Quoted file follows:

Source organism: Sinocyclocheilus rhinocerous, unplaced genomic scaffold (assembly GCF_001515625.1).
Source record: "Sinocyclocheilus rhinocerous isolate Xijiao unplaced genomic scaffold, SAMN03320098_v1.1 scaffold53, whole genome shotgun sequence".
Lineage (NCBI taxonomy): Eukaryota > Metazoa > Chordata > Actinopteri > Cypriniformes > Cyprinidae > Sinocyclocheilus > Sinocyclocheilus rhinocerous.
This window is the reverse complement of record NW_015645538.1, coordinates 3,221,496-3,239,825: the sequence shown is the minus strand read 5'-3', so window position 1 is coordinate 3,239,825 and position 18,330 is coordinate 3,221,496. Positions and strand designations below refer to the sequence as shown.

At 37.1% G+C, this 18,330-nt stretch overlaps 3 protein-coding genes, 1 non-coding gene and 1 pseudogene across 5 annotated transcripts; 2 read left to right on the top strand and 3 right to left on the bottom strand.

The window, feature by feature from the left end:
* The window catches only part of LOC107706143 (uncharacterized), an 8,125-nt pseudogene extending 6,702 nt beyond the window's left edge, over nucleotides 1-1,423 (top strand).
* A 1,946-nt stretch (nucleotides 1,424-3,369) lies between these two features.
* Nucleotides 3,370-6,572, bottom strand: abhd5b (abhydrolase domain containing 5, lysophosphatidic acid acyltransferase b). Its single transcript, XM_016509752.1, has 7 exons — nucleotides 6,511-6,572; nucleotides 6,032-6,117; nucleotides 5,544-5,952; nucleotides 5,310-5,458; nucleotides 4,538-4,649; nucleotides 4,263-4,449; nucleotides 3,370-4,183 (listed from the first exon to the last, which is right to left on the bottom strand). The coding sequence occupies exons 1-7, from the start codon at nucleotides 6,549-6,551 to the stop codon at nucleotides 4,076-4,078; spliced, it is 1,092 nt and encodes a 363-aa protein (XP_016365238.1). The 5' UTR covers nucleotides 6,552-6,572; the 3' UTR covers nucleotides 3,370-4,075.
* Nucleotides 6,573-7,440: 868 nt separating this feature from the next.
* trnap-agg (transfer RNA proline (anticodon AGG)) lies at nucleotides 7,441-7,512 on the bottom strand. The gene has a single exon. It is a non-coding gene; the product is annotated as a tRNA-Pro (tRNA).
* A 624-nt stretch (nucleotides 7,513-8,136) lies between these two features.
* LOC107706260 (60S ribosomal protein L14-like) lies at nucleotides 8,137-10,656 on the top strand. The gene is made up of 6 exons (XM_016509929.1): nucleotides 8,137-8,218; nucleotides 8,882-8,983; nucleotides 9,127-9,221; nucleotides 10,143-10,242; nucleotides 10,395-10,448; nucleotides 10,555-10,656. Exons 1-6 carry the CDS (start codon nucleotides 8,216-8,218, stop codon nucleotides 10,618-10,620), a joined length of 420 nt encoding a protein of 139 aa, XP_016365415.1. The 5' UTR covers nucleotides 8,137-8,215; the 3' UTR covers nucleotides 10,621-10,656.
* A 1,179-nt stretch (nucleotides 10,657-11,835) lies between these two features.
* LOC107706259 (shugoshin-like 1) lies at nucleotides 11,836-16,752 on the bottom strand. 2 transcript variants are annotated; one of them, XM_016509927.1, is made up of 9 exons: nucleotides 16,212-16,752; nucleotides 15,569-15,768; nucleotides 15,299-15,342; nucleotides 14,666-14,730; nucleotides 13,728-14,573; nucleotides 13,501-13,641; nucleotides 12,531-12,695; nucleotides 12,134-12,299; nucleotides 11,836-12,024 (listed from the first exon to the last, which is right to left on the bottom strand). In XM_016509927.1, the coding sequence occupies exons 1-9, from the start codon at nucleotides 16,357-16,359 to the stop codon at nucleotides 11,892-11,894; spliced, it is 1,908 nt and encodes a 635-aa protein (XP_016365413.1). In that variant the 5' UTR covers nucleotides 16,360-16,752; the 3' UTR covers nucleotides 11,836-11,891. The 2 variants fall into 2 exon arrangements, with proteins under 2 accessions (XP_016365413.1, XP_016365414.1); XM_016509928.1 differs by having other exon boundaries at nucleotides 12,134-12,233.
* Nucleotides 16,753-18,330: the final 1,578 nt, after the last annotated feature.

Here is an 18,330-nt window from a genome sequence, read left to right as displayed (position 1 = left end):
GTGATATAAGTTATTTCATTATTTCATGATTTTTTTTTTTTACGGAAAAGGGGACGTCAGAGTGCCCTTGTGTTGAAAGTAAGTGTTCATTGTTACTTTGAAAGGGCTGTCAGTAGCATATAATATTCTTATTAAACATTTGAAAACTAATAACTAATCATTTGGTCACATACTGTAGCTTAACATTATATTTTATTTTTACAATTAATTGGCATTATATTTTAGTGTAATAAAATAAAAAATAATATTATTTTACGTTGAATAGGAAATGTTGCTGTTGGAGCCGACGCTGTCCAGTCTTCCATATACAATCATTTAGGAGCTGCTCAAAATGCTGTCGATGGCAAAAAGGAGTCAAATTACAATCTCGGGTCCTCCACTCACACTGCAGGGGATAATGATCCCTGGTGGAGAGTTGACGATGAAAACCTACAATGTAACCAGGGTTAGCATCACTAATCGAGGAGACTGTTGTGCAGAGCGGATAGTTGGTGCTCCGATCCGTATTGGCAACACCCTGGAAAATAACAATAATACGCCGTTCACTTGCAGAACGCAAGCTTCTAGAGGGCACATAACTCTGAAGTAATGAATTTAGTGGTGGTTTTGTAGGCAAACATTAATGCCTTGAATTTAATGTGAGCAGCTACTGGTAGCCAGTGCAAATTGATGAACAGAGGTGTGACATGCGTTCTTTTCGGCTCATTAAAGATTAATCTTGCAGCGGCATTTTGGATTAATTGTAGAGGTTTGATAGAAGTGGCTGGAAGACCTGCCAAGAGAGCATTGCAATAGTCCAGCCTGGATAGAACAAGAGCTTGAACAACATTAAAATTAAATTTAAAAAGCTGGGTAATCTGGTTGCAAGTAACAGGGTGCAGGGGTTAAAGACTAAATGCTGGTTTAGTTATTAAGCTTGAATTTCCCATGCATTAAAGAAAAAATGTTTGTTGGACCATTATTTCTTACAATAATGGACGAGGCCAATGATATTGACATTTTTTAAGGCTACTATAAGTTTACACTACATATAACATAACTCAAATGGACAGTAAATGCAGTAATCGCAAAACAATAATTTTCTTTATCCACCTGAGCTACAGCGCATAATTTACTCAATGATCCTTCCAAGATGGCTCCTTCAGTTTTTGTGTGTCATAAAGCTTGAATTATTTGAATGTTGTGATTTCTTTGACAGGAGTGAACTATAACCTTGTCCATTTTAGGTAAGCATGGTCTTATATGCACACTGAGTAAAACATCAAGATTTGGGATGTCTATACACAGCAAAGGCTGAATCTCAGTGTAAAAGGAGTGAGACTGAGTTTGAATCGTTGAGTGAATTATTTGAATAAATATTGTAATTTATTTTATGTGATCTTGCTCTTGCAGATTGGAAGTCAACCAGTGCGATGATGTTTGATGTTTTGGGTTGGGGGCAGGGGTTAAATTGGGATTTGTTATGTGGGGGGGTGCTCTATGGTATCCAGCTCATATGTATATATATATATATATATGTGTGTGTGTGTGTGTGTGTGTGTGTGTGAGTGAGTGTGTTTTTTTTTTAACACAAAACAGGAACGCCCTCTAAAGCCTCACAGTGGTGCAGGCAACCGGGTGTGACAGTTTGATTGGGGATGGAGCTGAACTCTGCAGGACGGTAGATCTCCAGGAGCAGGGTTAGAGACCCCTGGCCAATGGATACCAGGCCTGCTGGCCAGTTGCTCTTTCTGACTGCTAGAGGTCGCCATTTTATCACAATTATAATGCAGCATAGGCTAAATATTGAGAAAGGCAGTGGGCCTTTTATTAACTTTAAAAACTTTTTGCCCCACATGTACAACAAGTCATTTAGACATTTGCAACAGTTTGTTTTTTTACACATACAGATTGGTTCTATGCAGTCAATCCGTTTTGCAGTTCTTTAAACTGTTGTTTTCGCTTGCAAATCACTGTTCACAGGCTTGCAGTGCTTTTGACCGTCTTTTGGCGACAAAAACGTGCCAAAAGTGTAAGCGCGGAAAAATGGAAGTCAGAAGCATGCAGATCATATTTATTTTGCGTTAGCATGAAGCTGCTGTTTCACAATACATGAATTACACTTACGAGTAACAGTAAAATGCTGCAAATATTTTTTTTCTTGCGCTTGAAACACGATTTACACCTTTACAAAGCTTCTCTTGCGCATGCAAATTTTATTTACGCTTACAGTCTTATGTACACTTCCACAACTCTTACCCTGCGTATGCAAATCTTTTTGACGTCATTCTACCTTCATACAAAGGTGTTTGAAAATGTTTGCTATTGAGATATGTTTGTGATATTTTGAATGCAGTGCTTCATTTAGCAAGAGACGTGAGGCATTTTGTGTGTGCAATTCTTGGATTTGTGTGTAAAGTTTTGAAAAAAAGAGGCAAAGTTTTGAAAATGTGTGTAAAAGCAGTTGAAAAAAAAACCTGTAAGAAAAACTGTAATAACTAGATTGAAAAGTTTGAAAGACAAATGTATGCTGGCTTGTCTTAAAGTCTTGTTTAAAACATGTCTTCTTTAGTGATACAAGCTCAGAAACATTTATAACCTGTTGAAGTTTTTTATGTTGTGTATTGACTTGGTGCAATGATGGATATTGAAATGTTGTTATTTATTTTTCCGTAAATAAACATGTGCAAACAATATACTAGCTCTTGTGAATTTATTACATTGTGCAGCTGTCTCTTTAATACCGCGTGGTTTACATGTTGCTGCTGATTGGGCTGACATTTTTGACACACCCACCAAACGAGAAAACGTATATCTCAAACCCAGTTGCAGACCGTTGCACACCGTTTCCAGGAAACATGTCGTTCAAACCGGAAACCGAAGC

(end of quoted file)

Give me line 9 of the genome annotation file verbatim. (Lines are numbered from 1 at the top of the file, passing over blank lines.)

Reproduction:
* Nucleotides 3,370-6,572, bottom strand: abhd5b (abhydrolase domain containing 5, lysophosphatidic acid acyltransferase b). Its single transcript, XM_016509752.1, has 7 exons — nucleotides 6,511-6,572; nucleotides 6,032-6,117; nucleotides 5,544-5,952; nucleotides 5,310-5,458; nucleotides 4,538-4,649; nucleotides 4,263-4,449; nucleotides 3,370-4,183 (listed from the first exon to the last, which is right to left on the bottom strand). The coding sequence occupies exons 1-7, from the start codon at nucleotides 6,549-6,551 to the stop codon at nucleotides 4,076-4,078; spliced, it is 1,092 nt and encodes a 363-aa protein (XP_016365238.1). The 5' UTR covers nucleotides 6,552-6,572; the 3' UTR covers nucleotides 3,370-4,075.